Factors Associated with Cortical and Trabecular Bone Loss as Quantified by Peripheral Computed Tomography (pQCT) at the Ultradistal Radius in Aging Women
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- Boonen, S., Cheng, X., Nijs, J. et al. Calcif Tissue Int (1997) 60: 164. doi:10.1007/s002239900208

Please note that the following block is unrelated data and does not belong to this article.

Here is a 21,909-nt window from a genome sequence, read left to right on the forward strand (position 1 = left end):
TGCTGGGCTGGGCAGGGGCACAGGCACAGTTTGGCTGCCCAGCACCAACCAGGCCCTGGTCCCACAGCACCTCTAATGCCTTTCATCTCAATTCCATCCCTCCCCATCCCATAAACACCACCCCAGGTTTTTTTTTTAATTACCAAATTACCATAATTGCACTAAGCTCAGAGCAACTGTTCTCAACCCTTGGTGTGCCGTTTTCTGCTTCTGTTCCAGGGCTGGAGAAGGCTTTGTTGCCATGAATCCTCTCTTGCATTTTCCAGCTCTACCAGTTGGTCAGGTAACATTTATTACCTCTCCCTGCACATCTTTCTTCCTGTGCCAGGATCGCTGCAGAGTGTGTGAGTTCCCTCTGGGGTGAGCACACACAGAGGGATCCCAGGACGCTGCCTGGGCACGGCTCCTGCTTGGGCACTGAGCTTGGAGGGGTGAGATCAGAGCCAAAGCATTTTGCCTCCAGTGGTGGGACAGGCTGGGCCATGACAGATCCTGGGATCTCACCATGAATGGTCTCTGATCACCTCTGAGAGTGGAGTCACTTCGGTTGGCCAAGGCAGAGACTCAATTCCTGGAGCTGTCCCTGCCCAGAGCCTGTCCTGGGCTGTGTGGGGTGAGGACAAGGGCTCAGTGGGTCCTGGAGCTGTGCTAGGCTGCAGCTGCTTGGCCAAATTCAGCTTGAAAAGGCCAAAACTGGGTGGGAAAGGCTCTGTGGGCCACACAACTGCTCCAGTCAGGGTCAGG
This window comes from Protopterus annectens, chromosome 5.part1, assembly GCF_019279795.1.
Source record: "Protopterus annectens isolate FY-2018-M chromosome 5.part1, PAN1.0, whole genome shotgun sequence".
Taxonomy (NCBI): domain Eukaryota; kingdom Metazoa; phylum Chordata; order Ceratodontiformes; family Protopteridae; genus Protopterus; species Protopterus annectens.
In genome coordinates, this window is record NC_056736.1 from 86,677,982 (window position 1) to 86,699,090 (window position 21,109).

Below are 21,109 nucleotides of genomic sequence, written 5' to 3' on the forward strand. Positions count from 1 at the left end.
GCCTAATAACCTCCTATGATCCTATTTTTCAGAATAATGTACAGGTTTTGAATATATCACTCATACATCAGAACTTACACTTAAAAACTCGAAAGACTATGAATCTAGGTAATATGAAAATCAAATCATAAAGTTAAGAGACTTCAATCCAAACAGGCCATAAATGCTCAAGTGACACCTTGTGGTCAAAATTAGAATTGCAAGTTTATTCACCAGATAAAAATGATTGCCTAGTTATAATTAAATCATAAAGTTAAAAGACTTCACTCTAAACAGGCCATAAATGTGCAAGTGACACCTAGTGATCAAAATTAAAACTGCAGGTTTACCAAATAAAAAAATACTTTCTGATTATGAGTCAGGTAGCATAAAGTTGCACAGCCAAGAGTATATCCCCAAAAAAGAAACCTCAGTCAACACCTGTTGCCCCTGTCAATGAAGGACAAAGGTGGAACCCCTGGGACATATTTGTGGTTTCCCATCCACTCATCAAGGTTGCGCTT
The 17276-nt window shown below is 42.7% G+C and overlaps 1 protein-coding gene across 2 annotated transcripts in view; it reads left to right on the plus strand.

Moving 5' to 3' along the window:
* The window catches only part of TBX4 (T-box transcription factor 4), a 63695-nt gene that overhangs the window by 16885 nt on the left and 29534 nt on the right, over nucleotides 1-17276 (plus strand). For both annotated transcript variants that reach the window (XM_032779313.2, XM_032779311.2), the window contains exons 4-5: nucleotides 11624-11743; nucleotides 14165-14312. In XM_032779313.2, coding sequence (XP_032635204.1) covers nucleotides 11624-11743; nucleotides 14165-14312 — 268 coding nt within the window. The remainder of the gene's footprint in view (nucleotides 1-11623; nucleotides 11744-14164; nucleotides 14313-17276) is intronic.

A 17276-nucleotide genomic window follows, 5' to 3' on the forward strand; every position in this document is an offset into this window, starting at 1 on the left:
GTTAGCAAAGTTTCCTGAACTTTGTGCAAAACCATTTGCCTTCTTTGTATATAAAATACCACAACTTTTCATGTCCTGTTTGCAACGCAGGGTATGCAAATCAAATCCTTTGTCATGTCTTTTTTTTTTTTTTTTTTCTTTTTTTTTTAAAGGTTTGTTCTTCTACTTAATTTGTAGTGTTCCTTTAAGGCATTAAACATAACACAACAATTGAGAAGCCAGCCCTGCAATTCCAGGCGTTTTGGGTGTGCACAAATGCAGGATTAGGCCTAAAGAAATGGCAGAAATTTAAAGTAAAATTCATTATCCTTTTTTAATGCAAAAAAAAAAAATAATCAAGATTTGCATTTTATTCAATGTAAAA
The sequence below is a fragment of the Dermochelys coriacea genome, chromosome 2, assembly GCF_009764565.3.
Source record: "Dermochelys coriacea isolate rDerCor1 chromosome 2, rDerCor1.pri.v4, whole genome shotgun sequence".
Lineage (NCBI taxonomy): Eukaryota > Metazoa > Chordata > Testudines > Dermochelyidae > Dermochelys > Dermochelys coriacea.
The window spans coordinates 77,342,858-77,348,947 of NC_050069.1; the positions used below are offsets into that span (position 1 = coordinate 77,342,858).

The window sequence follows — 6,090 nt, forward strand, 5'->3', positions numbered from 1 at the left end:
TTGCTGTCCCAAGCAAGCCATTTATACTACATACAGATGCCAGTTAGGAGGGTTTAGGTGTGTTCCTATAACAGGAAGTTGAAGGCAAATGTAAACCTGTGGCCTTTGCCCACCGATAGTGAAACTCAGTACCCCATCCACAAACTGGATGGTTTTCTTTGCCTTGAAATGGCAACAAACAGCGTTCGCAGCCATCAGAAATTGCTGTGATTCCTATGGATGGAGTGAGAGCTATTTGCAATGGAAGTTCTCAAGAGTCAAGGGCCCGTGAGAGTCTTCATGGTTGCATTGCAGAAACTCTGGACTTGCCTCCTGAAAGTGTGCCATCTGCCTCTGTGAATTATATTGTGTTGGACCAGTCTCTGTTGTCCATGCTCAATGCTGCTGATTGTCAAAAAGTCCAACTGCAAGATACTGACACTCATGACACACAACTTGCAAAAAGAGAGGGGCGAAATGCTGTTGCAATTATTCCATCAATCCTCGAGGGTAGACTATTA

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Peripheral quantitative computed tomography (pQCT) allows the separate determination of cortical and trabecular bone mineral density in the peripheral skeleton. This cross-sectional study was designed to examine the effects of healthy aging on pQCT measurements at the ultradistal radius. In a well-defined sample of 129 community-based women, aged 70–87 years, the differences in cortical and trabecular density over the age range were equivalent to losses of −0.41% and −0.65% per year, respectively. To investigate the mechanism of this age-related decline, we assessed relationships between both parameters and height, weight, body mass index, dietary calcium intake, grip strength, and serum concentrations of insulin-like growth factor-I (IGF-I), calcidiol (25(OH)D3), calcitriol (1,25(OH)2D3), parathyroid hormone (PTH), and sex hormone binding globulin (SHBG). Multiple regression was used to adjust for potential confounders. Age was not significant after controlling for other covariables. Body mass index, grip strength, serum IGF-I, 25(OH)D3, and PTH (1–84) were found to be independent predictors of total bone density. Including (total or free) 1,25(OH)2D3 did not improve the model precision. These findings provide evidence that, among other factors, the activity of the growth hormone-IGF-I-axis is of importance for skeletal integrity. Grip strength, serum IGF-I, and PTH (1–84) were discovered to be significantly related to cortical but not to trabecular density, suggesting that different mechanisms may be involved in compact and cancellous bone loss.